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Thursday, June 29, 2017

Movie Review: #SpiderManHomecoming

Iron Spider: Homecoming

Rama is back

So here’s my review of Iron Spider Homecoming.. ehm.. I meant to say #SpiderManHomecoming. It’s an incredibly fun teen movie but it’s not perfect. I think Tom Holland is a great Peter Parker, he’s got the character down spot on. No offense to Tobey Maguire and Andrew Garfield but Tom Holland’s version is like straight out of the pages. But with this reboot, they basically plaster Iron Man’s previous drama on to Spider-Man in addition to the new tech-based suit, so I’m not sure if that’s going to sit well with all the fans.

The events take place right after the colossal airport fight in “Captain America: Civil War,” young Peter Parker/Spider-Man (Tom Holland) is stoked about helping Iron Man and looking forward to the next mission. But he seems to have been sidelined by his new mentor, Tony Stark (Robert Downey Jr.) Peter goes about his high school life with his best friend and decathlon classmates, when Vulture (Michael Keaton) emerges as the new villain.

There’s a bit of John Hughes influence in “Spider-Man: Homecoming” and that’s a good thing considering Hughes was a legend when it comes to chronicling high school dramas, so it’s natural for any filmmaker that’s handling the same subject to be taking inspiration from his movies. I think Holland’s fellow young co-stars are just as perfect in their roles. And Michael Keaton is superb. The movie doesn’t have to keep hammering the whole working class man getting screwed over by the rich and powerful because Keaton himself already does a good job of conveying that. I enjoy the vibrancy of the chases because the movie keeps reminding us that Spider-Man can’t go immediately from one location to another so Spider-Man has to hitch a ride or trespass a backyard or crash a sleepover tent.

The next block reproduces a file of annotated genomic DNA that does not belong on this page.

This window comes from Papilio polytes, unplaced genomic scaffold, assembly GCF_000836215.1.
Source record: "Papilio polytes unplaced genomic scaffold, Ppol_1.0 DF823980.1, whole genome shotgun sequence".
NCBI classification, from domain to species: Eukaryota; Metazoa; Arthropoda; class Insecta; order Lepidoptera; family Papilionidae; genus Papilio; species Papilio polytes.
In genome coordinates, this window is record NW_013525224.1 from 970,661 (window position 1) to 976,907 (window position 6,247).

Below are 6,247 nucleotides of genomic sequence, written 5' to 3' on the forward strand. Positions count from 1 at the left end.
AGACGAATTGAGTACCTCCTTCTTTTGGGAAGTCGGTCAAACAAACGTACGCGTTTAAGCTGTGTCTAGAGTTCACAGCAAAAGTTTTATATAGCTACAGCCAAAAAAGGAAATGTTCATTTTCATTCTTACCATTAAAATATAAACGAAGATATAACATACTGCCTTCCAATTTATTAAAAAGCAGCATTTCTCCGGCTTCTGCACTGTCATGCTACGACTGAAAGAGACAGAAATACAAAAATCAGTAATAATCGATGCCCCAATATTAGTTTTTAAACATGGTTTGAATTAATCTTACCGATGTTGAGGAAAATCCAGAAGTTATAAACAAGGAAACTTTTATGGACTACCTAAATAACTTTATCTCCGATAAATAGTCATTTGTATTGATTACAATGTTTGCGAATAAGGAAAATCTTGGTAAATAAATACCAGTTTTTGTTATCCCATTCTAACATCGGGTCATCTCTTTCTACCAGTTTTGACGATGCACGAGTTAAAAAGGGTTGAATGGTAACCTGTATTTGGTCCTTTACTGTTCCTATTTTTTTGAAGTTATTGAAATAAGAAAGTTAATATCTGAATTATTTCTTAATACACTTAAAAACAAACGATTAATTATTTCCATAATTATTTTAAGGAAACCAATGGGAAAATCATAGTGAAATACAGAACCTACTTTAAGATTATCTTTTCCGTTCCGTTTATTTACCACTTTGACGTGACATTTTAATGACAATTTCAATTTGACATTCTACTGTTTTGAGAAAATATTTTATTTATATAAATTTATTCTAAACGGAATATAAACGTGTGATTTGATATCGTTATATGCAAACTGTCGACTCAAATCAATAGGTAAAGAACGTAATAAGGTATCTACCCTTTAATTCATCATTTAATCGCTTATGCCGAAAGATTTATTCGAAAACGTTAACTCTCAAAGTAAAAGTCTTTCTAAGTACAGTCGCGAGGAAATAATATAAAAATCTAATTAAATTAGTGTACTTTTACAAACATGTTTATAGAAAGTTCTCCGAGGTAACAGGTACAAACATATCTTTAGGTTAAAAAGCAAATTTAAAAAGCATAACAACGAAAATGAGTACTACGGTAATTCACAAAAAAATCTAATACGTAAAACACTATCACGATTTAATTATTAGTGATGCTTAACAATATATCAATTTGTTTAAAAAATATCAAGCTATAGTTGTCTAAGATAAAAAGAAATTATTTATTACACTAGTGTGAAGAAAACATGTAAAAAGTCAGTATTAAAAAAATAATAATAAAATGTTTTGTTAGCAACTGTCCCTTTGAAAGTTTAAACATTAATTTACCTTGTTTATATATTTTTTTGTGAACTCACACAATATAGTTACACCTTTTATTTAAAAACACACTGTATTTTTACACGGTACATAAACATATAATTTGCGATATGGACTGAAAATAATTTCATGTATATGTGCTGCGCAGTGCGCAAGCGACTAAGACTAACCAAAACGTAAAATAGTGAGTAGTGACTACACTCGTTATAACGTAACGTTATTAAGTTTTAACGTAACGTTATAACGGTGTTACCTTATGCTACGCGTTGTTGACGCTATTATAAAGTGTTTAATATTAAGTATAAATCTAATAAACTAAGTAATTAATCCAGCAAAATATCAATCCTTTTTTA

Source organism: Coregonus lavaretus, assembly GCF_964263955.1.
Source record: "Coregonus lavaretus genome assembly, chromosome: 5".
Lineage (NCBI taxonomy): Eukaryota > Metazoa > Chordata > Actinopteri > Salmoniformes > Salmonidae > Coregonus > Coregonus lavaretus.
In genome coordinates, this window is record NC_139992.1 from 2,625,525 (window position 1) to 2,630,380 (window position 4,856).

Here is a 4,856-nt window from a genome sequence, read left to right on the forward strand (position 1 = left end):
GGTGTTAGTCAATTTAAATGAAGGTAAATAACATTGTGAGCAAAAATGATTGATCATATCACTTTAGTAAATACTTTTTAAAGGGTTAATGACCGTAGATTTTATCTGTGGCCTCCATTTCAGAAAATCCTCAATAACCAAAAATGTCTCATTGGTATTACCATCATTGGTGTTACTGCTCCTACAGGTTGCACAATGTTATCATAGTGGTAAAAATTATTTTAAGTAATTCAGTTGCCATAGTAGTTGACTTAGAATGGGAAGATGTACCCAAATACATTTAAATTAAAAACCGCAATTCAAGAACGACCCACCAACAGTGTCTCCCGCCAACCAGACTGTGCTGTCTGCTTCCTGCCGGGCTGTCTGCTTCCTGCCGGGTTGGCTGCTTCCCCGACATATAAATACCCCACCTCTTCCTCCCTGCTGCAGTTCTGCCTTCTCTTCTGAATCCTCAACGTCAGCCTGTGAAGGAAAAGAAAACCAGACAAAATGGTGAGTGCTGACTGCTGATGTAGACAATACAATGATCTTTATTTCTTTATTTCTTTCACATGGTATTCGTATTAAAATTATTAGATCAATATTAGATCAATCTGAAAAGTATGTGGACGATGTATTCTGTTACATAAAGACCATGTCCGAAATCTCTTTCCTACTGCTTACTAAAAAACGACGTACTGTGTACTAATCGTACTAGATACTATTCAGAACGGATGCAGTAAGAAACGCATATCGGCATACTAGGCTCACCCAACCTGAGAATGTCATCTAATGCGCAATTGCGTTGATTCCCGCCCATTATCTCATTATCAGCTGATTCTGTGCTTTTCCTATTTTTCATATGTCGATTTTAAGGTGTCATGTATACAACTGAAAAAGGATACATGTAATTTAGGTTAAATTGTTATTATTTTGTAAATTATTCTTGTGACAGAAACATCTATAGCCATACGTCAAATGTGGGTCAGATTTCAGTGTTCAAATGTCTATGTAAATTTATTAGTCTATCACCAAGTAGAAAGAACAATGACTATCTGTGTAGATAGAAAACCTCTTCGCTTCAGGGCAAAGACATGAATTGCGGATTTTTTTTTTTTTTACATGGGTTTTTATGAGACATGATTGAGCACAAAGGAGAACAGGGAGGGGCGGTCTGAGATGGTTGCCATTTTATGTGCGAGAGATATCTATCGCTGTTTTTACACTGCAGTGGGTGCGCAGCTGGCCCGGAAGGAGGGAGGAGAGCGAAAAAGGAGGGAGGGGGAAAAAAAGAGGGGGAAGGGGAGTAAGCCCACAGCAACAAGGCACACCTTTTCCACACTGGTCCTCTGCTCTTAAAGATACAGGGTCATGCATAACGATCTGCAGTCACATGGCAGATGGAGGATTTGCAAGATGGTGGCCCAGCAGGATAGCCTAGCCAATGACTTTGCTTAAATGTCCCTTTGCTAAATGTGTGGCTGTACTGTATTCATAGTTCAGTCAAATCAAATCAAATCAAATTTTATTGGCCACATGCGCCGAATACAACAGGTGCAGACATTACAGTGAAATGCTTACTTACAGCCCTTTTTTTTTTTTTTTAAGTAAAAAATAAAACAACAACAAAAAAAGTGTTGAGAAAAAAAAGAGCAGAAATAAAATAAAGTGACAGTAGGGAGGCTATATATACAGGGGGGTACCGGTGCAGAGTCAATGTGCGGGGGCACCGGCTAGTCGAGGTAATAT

But because the humor really works, the drama has to come from somewhere else. They remove the origin story involving Uncle Ben and they also remove the “With great power comes great responsibility” essence, and they replace those with the dilemmas that Tony Stark had to experience in his previous film which asked the question of can a superhero be a superhero without his suit. To some, this might make sense so as to give us Spidey stripped down to his element. While others might see it as an effort to include Spidey in the MCU that comes with the risk of turning our friendly neighborhood hero into something else. The tech-based suit does provide some of the film’s hilarious moments, but at times it makes Peter Parker/Spidey even more bumbling than he should be. So I’m not suggesting that iron-manizing Spider-Man is a terrible idea but clearly there are just too many MCU fingerprints all over what’s supposed to be a Spider-Man new solo movie. The classic song might as well go like this “Spider-Man, Spider-Man, does whatever Iron Man can.”

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